The German sportswear purveyors first produced The Reds' kit in 1985, but since falling out of the 'Big Four' to become 'a football team who don't qualify for Europe', Adidas chief executive Herbert Hainer no longer feels the deal represents good value for money. The Guardian reports:
"The gap between their performance on the field and what the number should be is not in balance," Hainer told Bloomberg. "Then we said: 'OK we will not do it'. That's the end of the story. It all depends on the success and the effort and the popularity, the exposure on TV, revenue you can generate by merchandising.
"This all has to be brought in line between what you offer and what you get. We thought that what Liverpool were asking and what they were delivering was not in the right balance."
A company that does believe Liverpool is delivering the right balance of European football, however, is Michigan-based Warrior Sports, who have agreed to hand over £150m ($232m) for six years of kit sponsorship. That's more than double the value of the Adidas deal, and higher than Manchester Utd's £23m-a-year agreement ($35.5m) with Nike. Only Barcelona earn more by taking €31m ($41m) each year from Nike.
With the snarky and defiant tone we've all come to expect from Liverpool FC press releases, Managing Director Iain Ayre has metaphorically flipped the bird to Adidas and welcomed their new partner:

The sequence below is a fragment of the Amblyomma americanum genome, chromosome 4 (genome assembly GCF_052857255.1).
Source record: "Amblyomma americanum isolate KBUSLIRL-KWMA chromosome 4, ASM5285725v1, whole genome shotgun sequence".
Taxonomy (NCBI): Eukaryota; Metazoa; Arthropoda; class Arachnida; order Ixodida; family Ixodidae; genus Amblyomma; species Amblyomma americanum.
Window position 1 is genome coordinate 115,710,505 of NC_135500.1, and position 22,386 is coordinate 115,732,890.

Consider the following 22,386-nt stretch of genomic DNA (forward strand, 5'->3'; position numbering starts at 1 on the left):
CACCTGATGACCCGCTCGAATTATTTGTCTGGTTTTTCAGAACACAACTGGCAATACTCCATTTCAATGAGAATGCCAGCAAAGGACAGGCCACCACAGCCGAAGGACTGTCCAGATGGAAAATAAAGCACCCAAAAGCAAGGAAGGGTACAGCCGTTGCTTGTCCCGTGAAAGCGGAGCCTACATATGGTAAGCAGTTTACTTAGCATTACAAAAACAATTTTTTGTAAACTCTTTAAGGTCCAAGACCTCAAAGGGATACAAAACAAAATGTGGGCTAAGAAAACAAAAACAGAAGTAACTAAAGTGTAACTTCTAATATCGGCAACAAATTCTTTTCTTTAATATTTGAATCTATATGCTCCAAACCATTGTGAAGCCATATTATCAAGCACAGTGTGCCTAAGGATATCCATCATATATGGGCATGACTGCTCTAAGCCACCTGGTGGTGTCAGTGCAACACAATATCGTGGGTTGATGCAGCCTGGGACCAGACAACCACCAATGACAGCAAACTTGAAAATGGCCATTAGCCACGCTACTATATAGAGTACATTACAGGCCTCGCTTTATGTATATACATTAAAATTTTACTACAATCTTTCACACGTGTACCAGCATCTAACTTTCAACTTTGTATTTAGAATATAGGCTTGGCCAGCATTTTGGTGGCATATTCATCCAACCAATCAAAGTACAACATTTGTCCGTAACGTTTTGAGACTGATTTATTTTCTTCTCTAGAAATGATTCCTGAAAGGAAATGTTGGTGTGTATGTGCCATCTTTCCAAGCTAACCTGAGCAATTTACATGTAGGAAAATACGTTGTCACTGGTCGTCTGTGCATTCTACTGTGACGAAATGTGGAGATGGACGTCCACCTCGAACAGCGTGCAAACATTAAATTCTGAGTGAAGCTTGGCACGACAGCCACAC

"We are disappointed that Adidas seem to point to a lack of European football as reason not to agree a new deal and cannot see that we are on par with the biggest football brands in the world.
"[The Warrior Sports deal] is another landmark deal for Liverpool and once again shows the value of the club's brand globally.
"Warrior Sports will bring its own unique brand and ideas to the partnership, ensuring that they can assist us at the Club both on and off the field of play."
Warrior specialize in hockey and lacrosse apparel, and the kits they will produce for Liverpool in June will be their first foray into football. They're owned by Boston-based New Balance, while Liverpool are owned by Boston-based Fenway Sports Group (who also own the Red Sox). It seems you can afford to spend £35m on a substitute when you've got friends in New England to cover the loss...
- Sports & Recreation
- Finance/Investment & Company Information
- Liverpool FC
- Herbert Hainer